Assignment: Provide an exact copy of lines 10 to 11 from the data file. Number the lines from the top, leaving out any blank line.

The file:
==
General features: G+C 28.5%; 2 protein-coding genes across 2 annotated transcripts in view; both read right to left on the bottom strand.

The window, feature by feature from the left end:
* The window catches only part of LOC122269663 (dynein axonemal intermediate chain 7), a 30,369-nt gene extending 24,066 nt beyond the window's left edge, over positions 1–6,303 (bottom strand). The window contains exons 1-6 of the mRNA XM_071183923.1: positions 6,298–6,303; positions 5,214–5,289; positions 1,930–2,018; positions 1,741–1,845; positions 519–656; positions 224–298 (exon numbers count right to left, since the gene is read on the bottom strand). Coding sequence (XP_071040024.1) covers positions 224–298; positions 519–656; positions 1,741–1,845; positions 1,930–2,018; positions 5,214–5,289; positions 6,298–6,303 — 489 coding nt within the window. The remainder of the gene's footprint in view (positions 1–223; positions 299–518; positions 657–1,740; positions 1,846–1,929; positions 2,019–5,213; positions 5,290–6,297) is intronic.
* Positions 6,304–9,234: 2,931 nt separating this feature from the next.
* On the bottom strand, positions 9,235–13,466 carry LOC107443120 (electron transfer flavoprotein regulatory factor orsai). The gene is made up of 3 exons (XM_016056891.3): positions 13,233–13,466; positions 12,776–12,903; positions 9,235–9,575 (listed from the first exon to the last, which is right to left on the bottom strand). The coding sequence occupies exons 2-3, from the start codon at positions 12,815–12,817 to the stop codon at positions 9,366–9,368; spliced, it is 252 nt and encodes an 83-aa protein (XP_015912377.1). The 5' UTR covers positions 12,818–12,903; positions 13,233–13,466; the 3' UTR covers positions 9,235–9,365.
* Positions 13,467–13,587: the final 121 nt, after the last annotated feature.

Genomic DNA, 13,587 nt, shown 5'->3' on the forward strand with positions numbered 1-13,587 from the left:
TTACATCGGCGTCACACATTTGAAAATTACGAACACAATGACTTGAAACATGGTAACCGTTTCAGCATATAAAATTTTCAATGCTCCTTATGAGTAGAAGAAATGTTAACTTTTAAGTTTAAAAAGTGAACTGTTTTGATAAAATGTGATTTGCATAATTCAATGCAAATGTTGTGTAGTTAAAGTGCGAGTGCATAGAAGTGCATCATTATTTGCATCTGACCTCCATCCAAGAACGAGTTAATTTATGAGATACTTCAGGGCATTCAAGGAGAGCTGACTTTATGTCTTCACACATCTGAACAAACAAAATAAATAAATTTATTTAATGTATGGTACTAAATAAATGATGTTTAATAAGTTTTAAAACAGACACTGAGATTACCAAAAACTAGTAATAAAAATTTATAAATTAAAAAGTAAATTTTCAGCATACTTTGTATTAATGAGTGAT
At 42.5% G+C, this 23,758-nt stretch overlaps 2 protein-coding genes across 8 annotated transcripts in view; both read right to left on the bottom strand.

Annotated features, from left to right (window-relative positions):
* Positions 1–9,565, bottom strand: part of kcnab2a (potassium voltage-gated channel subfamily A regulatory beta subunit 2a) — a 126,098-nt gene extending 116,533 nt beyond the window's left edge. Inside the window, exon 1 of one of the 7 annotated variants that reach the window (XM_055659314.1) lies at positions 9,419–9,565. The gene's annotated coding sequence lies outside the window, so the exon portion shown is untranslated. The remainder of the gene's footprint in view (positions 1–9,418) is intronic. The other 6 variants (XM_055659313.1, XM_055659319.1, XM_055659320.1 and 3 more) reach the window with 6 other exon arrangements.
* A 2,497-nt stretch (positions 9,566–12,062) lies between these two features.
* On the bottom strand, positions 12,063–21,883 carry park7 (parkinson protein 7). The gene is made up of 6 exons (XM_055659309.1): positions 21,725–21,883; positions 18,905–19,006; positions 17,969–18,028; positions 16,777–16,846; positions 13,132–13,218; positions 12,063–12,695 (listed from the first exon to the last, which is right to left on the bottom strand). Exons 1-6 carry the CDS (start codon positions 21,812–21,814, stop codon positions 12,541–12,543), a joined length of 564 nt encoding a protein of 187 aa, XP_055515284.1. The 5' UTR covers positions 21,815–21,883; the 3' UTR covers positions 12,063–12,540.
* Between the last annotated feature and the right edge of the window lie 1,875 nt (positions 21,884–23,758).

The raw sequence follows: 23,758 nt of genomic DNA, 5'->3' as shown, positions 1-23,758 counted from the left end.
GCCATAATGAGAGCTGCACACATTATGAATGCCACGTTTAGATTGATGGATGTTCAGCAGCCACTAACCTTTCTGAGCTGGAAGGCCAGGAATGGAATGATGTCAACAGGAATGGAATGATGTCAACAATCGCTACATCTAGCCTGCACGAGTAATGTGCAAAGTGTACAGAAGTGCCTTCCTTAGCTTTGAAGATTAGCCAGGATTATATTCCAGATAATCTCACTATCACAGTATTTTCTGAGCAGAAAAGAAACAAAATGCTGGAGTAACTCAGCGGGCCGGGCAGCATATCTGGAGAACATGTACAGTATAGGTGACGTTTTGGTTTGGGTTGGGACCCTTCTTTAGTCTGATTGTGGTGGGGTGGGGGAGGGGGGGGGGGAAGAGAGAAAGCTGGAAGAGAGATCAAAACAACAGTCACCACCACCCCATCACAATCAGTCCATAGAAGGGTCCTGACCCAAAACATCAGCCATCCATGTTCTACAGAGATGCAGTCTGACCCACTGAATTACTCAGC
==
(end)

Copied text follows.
Annotated features, from left to right (window-relative positions):
* Positions 1–9,565, bottom strand: part of kcnab2a (potassium voltage-gated channel subfamily A regulatory beta subunit 2a) — a 126,098-nt gene extending 116,533 nt beyond the window's left edge. Inside the window, exon 1 of one of the 7 annotated variants that reach the window (XM_055659314.1) lies at positions 9,419–9,565. The gene's annotated coding sequence lies outside the window, so the exon portion shown is untranslated. The remainder of the gene's footprint in view (positions 1–9,418) is intronic. The other 6 variants (XM_055659313.1, XM_055659319.1, XM_055659320.1 and 3 more) reach the window with 6 other exon arrangements.